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Plate III.


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Venus Callipyge

(From Κάλλος, beautiful; πυγὴ, hips.)

IN MARBLE. Height nearly 6 inches.


THIS Charming statuette, found at Rome, was placed in the Farnese palace, and thus came into the possession of the King of Naples, together with the ownership of that edifice. It does not form a portion of the cabinet of private works of art, but is placed in a reserved hall, where the curious are only introduced under the surveillance of a guardian, though even this precaution has not prevented the rounded forms which won for the goddess the name of Callipyge, from being covered with a dark tint, which betrays the profane kisses that fanatic admirers have every day impressed there. We ourselves knew a young German tourist smitten with a mad passion for this voluptuous marble; and the commisseration his state of mind inspired set aside all idea of ridicule.

It is impossible, indeed, to imagine anything more graceful than the Venus here spoken of. The power of beauty is recognized wherever it manifests itself: the marble seems to palpitate; in contemplating it modesty takes alarm, desire begins to awake, and imagination to kindle;

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and we are obliged to hurry away in order to restore our agitated senses to their original tranquillity.

The goddess is raising the light tunic in which she is enveloped; her beautiful head is turned backwards, and her look, which glances lightly at a wonderful bend of her loins, seems to arrest itself with gratification on those graceful contours for the sake of which altars were erected to her.

Athenæus relates as follows the origin of the worship of this Venus:--

"In those far-distant centuries mankind were so given over to the pleasures of the senses that they built a temple to Venus Callipyge. This was how it happened. A countryman had two fair daughters; they were contending one day with each other about the beauty of their hips, each declaring that hers were the most beautiful, and so disputing they came upon the highway. A young man happening to pass that way whose father was already well in years, they at once submitted themselves to the judgment of his eyes, and he pronounced in favour of the eldest. But at the same time he fell so deeply in love with her, that he had hardly arrived at the town before he fell ill, kept his bed, and told his young brother what had happened to him. The latter hastened to the fields to look at the young girls, and fell in love with the youngest. Their father sought in vain to persuade them to unite themselves with better families. So, being obliged to yield, he obtained the consent of the father of the two sisters, whom he sent for immediately from the fields, and married his sons with them. This event caused the name of Callipyge to be given to the two wives among their fellow-citizens, as Cercidas of Megalopolis relates in his iambics.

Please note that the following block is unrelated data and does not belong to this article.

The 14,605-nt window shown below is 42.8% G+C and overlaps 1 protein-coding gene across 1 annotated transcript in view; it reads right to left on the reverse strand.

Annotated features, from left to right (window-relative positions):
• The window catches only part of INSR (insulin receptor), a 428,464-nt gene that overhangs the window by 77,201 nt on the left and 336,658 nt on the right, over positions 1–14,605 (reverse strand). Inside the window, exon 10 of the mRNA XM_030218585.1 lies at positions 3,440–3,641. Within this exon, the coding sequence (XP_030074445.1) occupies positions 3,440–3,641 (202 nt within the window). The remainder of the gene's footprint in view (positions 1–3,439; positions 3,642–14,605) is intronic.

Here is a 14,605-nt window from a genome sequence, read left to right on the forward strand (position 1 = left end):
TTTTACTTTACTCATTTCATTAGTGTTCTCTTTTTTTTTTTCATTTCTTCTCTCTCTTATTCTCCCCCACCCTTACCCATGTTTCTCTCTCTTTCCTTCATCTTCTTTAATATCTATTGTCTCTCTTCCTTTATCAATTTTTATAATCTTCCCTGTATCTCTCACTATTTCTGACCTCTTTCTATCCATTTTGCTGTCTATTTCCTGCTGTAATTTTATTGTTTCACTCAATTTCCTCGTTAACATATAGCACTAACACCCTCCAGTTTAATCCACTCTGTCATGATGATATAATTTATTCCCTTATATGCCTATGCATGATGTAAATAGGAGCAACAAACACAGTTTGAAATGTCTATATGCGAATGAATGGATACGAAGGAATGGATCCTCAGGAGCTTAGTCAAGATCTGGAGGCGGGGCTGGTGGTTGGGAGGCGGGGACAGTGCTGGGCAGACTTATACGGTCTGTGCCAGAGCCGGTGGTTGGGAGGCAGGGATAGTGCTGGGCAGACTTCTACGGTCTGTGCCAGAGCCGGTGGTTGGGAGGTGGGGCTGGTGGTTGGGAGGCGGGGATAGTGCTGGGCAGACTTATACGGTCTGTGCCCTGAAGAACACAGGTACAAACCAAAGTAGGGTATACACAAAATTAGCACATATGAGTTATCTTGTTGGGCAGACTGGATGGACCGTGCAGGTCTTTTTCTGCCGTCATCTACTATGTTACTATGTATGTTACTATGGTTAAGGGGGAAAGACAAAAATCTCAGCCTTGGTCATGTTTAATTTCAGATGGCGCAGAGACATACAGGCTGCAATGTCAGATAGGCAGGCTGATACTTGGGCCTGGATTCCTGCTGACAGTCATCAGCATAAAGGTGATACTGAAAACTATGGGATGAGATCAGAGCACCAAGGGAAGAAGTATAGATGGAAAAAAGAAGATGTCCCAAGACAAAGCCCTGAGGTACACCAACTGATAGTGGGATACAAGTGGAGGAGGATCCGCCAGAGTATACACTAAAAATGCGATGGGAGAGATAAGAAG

"These two women, having thus become rich, they caused a temple to be erected to Venus, whom they named Callipyge, according to what Archelaus tells us in his iambics." (Deipnospohistes.)

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The worship of Venus Callipyge was extensively spread over. the whole Greece, where it was still preserved for a long time after the fall of other divinities. It passed over to the continent of Italy, where it did not find fewer devotees, and where it served in some sort as an encouragement to a passion equally outrageous and criminal. The Venus Callipyge was powerless to destroy the abominable worship of the Hylases and Antinouses, and it became itself a new element of debauchery in the shameless times of the Roman decline. It was not then unusual to see scenic games in which young girls appeared entirely naked; the public judged between them in certain contests of the same nature as that which sprang up between the two sisters of whom Athenæus speaks, and the empire received the news as an event.

The voluptuous figure which forms the subject of this article derives its erotic charm chiefly from the arrangement of the vestments. It may in fact, be remarked that absolute nudity is less immodest than partial or accidental nudity. When the Spartans in the circus, and . the Romans at the theatre, saw young and beautiful girls entirely naked, they certainly experienced less voluptuous sensations than when they happened accidentally to catch sight of the nakedness of a woman who might fall awkwardly from her horse, or slip on the pavement of the street. Complete nudity argues a state of independence and freedom which possesses nothing alarming to modesty or seductive to the senses; but partial nudity seems as if reserved for furtive and unusual actions. In order to feel this fully, one should see side by side the Venus de Médici, a chaste divinity entirely nude; and the Venus Callipyge, a voluptuous courtezan, indecently clad.

Numerous copies have been made of this statue. A very remarkable one exists in the park of Versailles.

Next: Plate IV: Sarcophagus